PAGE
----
'Yard Work'

Friday, June 03, 2011

This past weekend, KJ and I headed down to his family beach house for a weekend of slave labour (You may know it by its other name – ‘Yard Work’). KJ had managed to borrow a hydraulic wood splitter, so the whole family headed down to try to split about 5 tonnes of wood that has been lying around in the shed forever - because when you're on holiday, you can't be bothered getting out an axe to chop wood.

The wood splitter was borrowed from a guy we work with who happens to live on a large farm property, and it was built as a trailer so that it could be towed wherever it needed to go. And this particular weekend, it needed to go behind the ute so we could tow it to the beach house.

The trailer was this rickety old thing, more rust than paint and with tyres so old that the trailer felt like it was rolling along on two concrete pipes. The tail-lights were mounted on an old wooden plank that was held on to the trailer with a couple of heavy duty cable ties. So as you can imagine, it was a real sturdy vehicle.

When we set off with the wood splitter in tow, i cringed at every bump, every rattle. But after about an hour or so, I began to think that the trailer was actually up to the trip, and began to relax.

Clearly, I relaxed too soon.

Somewhere on a long, empty stretch of highway, I heard a loud metallic clanging. The removable tyre guard had bounced its way off the trailer and disappeared somewhere into the darkness.
This marked the first of several stops we made along the way to traipse through the darkness by the side of the freeway to retrieve errant wheel guards. The last of these stops was about 15 minutes from our final destination. A distant clattering and a quick look in the rear view mirror told us that the guard had once again vacated the trailer. We pulled to the side of the road and onto the grass, and immediately felt the car sink into the mud. The futile spinning of tyres confirmed it - we were bogged.

Stranded by the side of the road, in the pitch black on a quiet highway in the middle of nowhere, without a single bar of phone reception, we could do nothing but wait for someone to stop and offer to pull us out. With no street lights around, we wandered up the road by phone light to find the wheel guard, trying to stay out of the mud.

Thankfully, it wasn’t long before a bloke in a 4WD pulled over and offered to rescue us.
He didn't introduce himself, he just got right into the process of pulling us out of the smelly, muddy ground. He will forever be known to me as 'The Mysterious Stranger’. He knelt on the wet, muddy ground to tie the rope he used to pull us out, as thought this were an every day occurrence for him. In no time at all we were free, and our mysterious stranger disappeared into the night once more.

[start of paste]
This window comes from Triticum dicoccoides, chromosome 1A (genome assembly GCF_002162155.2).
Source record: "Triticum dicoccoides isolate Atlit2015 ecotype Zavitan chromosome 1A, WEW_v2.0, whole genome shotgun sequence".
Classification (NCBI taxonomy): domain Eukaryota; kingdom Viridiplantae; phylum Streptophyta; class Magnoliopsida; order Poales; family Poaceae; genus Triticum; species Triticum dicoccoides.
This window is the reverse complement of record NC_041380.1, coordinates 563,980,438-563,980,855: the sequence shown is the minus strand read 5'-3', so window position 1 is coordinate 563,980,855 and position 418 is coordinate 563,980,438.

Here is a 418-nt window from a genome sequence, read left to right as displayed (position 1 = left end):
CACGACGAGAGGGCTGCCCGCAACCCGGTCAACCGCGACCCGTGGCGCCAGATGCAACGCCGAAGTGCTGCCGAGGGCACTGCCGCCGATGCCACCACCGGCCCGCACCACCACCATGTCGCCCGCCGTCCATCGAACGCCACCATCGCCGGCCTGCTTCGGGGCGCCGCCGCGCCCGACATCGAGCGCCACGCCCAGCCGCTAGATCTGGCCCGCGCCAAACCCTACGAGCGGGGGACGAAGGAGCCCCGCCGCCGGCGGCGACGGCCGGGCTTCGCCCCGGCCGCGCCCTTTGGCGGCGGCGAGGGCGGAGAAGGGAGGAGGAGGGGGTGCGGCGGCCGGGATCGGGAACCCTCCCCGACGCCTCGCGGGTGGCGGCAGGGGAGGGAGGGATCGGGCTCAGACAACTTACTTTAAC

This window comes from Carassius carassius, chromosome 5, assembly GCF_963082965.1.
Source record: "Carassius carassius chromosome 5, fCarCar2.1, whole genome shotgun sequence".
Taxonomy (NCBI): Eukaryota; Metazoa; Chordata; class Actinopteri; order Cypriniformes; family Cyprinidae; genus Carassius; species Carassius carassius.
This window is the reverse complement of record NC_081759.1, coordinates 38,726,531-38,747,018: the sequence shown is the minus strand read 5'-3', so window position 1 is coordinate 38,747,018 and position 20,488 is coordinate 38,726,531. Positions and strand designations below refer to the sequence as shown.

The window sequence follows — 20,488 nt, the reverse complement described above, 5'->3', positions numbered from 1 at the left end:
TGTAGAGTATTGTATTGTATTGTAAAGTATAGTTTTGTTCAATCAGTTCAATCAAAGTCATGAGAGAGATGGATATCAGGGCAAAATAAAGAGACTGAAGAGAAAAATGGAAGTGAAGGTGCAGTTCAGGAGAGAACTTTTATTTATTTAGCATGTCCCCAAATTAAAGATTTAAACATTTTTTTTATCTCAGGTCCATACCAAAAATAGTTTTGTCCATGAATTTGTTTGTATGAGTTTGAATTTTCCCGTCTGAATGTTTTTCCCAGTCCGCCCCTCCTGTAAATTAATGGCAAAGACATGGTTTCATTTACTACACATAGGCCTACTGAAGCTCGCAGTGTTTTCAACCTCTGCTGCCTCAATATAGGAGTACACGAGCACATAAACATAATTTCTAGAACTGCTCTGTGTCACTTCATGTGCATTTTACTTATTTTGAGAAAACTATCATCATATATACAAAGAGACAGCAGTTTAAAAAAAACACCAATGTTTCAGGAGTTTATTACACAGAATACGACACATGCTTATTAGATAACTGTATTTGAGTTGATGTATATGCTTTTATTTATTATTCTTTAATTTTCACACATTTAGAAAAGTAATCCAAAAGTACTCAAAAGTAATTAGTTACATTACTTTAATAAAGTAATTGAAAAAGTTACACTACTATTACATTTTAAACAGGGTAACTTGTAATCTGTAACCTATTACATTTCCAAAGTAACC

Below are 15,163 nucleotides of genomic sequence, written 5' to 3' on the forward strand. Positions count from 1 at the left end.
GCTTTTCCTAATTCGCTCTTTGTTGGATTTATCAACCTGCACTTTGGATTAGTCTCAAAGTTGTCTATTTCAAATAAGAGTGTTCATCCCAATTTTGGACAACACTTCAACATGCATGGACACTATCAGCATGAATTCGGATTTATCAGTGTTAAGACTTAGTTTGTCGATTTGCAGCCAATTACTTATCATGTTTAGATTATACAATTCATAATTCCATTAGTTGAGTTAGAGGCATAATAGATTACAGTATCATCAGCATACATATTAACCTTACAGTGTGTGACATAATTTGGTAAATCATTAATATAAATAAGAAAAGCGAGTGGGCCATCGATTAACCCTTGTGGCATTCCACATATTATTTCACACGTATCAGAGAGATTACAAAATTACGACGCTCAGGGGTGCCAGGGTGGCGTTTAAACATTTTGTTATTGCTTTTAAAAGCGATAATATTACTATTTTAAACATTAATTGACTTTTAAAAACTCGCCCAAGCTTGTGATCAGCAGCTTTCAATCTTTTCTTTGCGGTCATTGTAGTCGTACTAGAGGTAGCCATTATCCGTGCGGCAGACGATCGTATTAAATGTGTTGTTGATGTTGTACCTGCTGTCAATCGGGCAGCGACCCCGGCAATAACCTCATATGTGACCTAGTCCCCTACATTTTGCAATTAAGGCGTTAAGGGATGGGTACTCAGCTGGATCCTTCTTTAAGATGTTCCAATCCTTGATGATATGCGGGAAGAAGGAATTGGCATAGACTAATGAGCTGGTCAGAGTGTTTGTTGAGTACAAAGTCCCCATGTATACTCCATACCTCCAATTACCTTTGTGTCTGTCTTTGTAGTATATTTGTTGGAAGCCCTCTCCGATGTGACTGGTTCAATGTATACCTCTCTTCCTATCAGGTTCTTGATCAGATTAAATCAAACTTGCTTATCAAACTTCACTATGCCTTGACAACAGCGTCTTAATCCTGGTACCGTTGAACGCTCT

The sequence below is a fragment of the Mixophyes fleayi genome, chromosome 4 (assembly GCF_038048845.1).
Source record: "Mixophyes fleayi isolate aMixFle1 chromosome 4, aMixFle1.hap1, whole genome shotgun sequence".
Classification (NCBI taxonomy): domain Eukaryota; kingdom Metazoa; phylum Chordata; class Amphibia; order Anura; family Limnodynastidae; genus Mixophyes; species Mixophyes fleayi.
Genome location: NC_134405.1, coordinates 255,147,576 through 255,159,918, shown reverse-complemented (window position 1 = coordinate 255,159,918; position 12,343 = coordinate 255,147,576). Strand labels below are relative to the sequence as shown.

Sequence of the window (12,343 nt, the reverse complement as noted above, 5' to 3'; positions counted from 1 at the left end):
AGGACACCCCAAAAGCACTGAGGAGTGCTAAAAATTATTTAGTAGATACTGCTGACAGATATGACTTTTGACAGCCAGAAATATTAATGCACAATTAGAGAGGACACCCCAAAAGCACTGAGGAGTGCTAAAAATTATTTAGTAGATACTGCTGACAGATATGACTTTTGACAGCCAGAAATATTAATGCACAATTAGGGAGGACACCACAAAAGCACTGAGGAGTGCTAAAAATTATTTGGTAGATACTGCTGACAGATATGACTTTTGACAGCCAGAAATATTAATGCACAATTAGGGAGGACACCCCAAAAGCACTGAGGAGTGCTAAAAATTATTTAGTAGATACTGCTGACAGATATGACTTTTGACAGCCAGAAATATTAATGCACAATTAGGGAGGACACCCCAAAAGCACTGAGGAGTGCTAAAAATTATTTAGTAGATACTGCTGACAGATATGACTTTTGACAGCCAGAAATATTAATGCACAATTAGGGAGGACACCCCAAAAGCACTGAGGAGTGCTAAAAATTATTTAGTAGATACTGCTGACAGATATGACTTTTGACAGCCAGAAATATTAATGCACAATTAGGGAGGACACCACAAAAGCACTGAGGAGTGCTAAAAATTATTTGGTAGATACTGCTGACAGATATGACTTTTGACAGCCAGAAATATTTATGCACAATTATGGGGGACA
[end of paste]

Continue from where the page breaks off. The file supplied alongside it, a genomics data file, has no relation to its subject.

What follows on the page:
It made me feel quite good about the state of the world. That there are still people who will stop and help a stranger who is broken down (or bogged) by the side of the road - i honestly felt up until last weekend that this sort of basic decency was gone from the world.
We need more mysterious strangers in the world, but i'm glad to know that there are still at least one or two out there.

When we finally arrived at the beach house and got down to the process of splitting the wood, there was a kind of evil serial killer-ness about it all. As we split some of the freshly cut wood, it began to leak sap - sap that was so intensely, vividly red that it looked exactly like blood. As the splitter pushed in to the soft flesh of the logs, the sap would begin to ooze, and then suddenly squirt out and all over everyone, like some kind of body-chopping scene from Dexter.

And as if being bogged, forced to do slave labour and murdering trees wasn't enough to kill any tiny shred of joy the weekend may have held - someone dropped a huge log on my foot, causing me to swear so loudly that it could be heard above the sound of both the chainsaw and the petrol motor of the wood splitter. I've been hobbling around all week with a giant black bruise on my foot.

I think we can safely surmise from this experience that Slave Labour (or Yard Work, if you prefer) is really an evil, injurious and murderous pursuit that should be avoided at all costs.


Tyge said...

"If trees could scream, I don't think we'd be so cavalier about cutting them down." -A Deep Thought by Jack Handy

Enjoyed the post!

Freelance Search said...

Wow. Talk about all the literal hard work. Good thing for you that you have "the mysterious stranger" to help you out of that situation. I hate yard work too you know.

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